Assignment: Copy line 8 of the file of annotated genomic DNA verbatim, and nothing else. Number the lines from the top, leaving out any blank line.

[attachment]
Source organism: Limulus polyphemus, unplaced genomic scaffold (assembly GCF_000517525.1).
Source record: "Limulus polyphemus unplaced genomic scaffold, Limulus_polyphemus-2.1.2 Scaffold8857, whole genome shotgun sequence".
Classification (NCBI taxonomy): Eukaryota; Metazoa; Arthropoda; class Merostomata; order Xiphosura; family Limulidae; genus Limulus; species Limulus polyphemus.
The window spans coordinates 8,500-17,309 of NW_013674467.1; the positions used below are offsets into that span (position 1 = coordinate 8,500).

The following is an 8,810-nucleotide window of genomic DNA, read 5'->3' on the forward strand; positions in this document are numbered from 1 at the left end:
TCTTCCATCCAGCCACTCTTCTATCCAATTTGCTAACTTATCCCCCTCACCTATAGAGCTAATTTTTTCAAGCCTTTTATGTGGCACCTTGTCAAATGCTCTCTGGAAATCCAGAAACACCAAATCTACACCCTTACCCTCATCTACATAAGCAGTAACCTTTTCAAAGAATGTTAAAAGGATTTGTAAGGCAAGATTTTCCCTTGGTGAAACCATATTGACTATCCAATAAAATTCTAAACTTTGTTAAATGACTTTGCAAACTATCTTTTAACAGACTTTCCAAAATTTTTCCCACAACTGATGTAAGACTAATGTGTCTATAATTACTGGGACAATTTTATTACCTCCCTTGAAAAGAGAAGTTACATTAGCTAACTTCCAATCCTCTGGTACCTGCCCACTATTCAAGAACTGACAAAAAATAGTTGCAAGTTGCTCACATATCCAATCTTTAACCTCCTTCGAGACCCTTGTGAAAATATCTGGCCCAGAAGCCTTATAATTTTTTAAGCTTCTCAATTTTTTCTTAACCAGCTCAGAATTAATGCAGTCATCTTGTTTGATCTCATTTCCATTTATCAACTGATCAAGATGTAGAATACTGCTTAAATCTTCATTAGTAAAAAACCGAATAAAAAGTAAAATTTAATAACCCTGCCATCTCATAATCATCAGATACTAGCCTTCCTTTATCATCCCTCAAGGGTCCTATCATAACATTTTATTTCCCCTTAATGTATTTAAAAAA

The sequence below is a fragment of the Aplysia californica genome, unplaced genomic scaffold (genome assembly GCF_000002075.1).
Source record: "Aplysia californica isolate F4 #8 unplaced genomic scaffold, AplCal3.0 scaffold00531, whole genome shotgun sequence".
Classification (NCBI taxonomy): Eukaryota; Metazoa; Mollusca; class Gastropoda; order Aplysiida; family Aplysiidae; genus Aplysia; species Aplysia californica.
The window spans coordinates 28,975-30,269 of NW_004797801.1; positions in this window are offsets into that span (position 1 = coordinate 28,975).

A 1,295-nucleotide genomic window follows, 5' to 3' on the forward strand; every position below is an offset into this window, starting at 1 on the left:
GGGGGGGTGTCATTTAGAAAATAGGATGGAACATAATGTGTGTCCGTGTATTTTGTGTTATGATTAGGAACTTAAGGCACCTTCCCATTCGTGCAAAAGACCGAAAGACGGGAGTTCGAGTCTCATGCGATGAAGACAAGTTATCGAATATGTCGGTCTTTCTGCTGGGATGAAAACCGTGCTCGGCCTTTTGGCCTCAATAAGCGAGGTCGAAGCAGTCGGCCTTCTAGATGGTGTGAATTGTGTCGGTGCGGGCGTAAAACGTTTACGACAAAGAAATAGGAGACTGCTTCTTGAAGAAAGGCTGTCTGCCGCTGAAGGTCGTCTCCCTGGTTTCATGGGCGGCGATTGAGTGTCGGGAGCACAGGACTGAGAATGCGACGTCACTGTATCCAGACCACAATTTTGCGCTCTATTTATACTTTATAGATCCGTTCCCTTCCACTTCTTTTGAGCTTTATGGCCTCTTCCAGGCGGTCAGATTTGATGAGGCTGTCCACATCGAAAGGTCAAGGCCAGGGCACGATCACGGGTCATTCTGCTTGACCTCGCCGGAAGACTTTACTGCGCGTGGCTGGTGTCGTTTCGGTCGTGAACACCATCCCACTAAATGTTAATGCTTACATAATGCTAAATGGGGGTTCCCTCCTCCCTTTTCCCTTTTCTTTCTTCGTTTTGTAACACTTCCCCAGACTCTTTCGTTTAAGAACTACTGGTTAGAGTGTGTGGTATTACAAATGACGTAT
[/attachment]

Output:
Source record: "Aplysia californica isolate F4 #8 unplaced genomic scaffold, AplCal3.0 scaffold00531, whole genome shotgun sequence".